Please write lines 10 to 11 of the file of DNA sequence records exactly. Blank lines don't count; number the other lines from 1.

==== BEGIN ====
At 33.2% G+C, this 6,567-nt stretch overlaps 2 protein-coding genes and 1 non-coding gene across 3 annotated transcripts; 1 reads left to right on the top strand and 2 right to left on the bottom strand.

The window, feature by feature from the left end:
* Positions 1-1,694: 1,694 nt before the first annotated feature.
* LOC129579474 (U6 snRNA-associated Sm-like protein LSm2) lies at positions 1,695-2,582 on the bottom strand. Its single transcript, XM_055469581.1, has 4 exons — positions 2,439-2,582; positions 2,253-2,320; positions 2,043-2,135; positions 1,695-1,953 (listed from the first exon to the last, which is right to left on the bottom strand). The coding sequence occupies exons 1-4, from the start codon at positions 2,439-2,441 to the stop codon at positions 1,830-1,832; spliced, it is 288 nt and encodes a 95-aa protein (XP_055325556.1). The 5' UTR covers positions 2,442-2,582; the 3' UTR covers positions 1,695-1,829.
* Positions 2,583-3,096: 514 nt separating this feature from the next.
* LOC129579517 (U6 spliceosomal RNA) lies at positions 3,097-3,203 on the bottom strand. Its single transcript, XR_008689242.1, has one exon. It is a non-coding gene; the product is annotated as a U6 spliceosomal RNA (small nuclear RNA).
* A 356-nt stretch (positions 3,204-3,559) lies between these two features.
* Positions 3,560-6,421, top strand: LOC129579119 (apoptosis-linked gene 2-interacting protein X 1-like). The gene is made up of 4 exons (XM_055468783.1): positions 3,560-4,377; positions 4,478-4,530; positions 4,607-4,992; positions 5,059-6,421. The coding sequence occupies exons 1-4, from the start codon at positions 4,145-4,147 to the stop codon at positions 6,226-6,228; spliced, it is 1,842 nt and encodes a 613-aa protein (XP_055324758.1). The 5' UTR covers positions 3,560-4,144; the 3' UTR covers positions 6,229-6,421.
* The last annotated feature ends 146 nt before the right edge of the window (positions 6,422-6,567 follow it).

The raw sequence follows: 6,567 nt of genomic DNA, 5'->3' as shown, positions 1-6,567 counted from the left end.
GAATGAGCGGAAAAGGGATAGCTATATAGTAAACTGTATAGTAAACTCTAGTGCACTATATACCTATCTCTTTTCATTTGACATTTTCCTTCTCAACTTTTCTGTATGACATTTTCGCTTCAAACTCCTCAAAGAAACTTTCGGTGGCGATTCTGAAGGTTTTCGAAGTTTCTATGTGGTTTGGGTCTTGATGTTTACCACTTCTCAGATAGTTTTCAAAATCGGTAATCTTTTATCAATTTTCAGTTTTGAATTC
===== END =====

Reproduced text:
The raw sequence follows: 6,567 nt of genomic DNA, 5'->3' as shown, positions 1-6,567 counted from the left end.
GAATGAGCGGAAAAGGGATAGCTATATAGTAAACTGTATAGTAAACTCTAGTGCACTATATACCTATCTCTTTTCATTTGACATTTTCCTTCTCAACTTTTCTGTATGACATTTTCGCTTCAAACTCCTCAAAGAAACTTTCGGTGGCGATTCTGAAGGTTTTCGAAGTTTCTATGTGGTTTGGGTCTTGATGTTTACCACTTCTCAGATAGTTTTCAAAATCGGTAATCTTTTATCAATTTTCAGTTTTGAATTC